In February 2018, I’ve spent time exploring some new places. After visiting Shakeel’s farm and Nangur market again – I absolutely wanted a tribal tattoo to show my support to the Tribal people, we reached the house of a Tribal family for dinner. While Shakeel was preparing the chicken, I accidentally talked about a pork breed common to my area in the Basque Country and Bastar. Immediately, our host asked us to follow him in the neighbouring house. There, in the only room of the house, hidden under the bed, we saw a barking deer baby! The neighbour had found him in the forest. The baby had lost his mother and had been bitten by a dog. The couple who rescued him was feeding him and had tied an amulet made of human hair around his neck. We took him in our arms and tried to cheer him up. Shakeel called the rescue association he is part of, asking them to come early on the next morning.
On the next morning, we had no news. Shakeel began the day cleaning the poor baby, feeding him and giving him vitamins. Then he called another guy who returned from Odisha especially to rescue him in Nangur. In the meantime, we gave a lot of hugs and love to the baby who was now feeling safe with us. He even asked to come on my legs when I was sitting close to him. After a while, he came on my chest and fell asleep. It was such a magical moment!
The officials of the forest department joined us with a ranger and a pet doctor. After a check-up, they took him to the park at the entrance of Jagdalpur. Luckily, we arrived there at the same time and could see the baby arriving in his new home.
Unfortunately, according to them, it won’t be possible for him to return to nature. After a few months, he joined an Indian deer park.
Jagdalpur tourist places.
My favourite places to visit in Jagdalpur city are Sanjay market and Bastar palace. But there’s more to discover in the town.
Best time to visit Jagdalpur.
Of course, the best time to visit Jagdalpur city is during the World’s longest festival, Bastar Dussehra, especially the last days corresponding to Navrati and often a few days after. In 2018, Navratri will start on the 10th October.
What to see in Jagdalpur?
* Sanjay market. The main market day is on Sunday but Sanjay market can be visited any day. My favourite photo model often sells vegetable there and the sellers are extremely friendly as everywhere in Chhattisgarh. Generally, I even don’t need to ask people for a pic as they ask me! In 2015, I spent my last afternoon there and the female fish sellers asked me to shoot and print their pics. I had to go to the photo studio many times and it was a nice interaction.
* Bastar palace and Danteswari temple. The beautiful palace of the Maharaja and its Danteshwari temple can be visited freely. It’s impossible to miss the big white and orange entrance gate on Palace road. It’s the central place for the rituals of Bastar Dussehra. In front of the temple, you can also visit Jagannath temple. In the hall of the palace, you will see the Raja’s throne and the photos of the previous Maharajas. The main pic is Maharaja Pravir Chandra Bhanj Deo, the grand uncle of the actual Maharaja, Kamal Chandra Bhanj Deo. He was the first Oriya ruler and the 20th Maharaja of Bastar State. He was killed in the palace in 1966 with many Tribal people by the police. People say that Madhya Pradesh Congress and the English rulers didn’t appreciate his power and his way to defend the Tribal cause. It would be the reason for his murder.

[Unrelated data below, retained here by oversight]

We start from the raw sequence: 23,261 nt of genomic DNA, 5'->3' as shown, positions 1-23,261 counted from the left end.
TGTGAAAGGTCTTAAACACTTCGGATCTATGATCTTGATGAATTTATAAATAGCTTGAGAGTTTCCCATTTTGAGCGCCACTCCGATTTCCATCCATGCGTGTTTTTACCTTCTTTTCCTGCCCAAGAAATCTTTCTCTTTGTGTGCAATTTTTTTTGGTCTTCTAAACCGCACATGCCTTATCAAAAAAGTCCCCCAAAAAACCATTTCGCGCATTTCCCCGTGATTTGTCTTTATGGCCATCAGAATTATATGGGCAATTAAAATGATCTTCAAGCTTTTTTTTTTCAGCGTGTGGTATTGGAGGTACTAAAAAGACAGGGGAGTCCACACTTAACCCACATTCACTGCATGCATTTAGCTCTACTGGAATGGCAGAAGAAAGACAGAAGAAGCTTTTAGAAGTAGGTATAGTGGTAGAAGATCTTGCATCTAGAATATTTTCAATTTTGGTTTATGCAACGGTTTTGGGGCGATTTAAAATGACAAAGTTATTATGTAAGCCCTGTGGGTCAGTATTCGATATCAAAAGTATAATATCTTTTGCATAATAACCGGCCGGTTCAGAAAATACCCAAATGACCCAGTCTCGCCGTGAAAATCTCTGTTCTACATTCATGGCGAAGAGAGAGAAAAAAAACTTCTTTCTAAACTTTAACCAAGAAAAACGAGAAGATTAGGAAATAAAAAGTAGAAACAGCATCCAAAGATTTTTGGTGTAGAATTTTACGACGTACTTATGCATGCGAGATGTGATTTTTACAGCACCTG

During Bastar Dussehra, people come to Danteshwari temple to have their vehicle blessed or for the first cutting hair ceremony, mundan. It’s a propitious time.
* Balaji temple, Dalpat Sagar Lake and Anthropological Museum. As Balaji temple is on the way to the museum and close to Dalpat Sagar Lake, you can combine the three visits.
Lord Balaji is considered as the creator of the Universe. It’s also one of the forms of Lord Vishnu. That’s why you will find statues representing all the forms of Vishnu God at the top of the outside wall. It’s a beautiful temple with pastel colours and a cart form.
Dalpat Sagar Lake is one of the biggest artificial lakes in Chhattisgarh. It was constructed by Raja Dalpat Deo Kakatiya around 400 years ago. The local people enjoy fishing here in early morning and you can come at sunset to shoot beautiful pictures. There’s a Shiva temple in the middle.
The Anthropological Museum deserves a visit to learn more about the Tribal culture, understand the different rituals of Bastar Dussehra, see on a map where the different tribes live, memory pillars and unique dhokras (bell metal statues) and terracotta pieces.
Tourist places near Jagdalpur – Bastar markets.
Before I heard about Chhattisgarh, my idea in 2012 was to discover the life of Tribal people in Odisha through its weekly markets.
Although this state has much to offer and perhaps better infrastructure, Chhattisgarh actually turns out to be much easier for a foreigner to explore, since no permits are required. As each village and market, also called haat, in Bastar district is interesting to visit, I’ll only give you a list of my favourite ones with its localisation on the global Bastar map and its market day.
Only a few markets like Tokapal and Lohandiguda can be quite easily reached by your own. It’s recommended to have your own vehicle and guide as often even the locals are lost!
Where is Bastar district? Bastar map.
Nangur, at about 20 kilometres from Jagdalpur, is my favourite market. It’s very difficult to find a local transportation to go there. That’s why the best option is to stay with the locals in the village! The market is on Friday.
Why Nangur market is my favourite: it’s a beautiful big market with sand lanes, there are only mud tribal houses around, you will really feel in a remote place, there’s a lot of places to visit around Nangur, you will meet a lot of Bhatras and Dhurwas wearing their traditional clothes and unique tattoos, it borders Kanger Valley National Park and my friend Shakeel lives close to Nangur.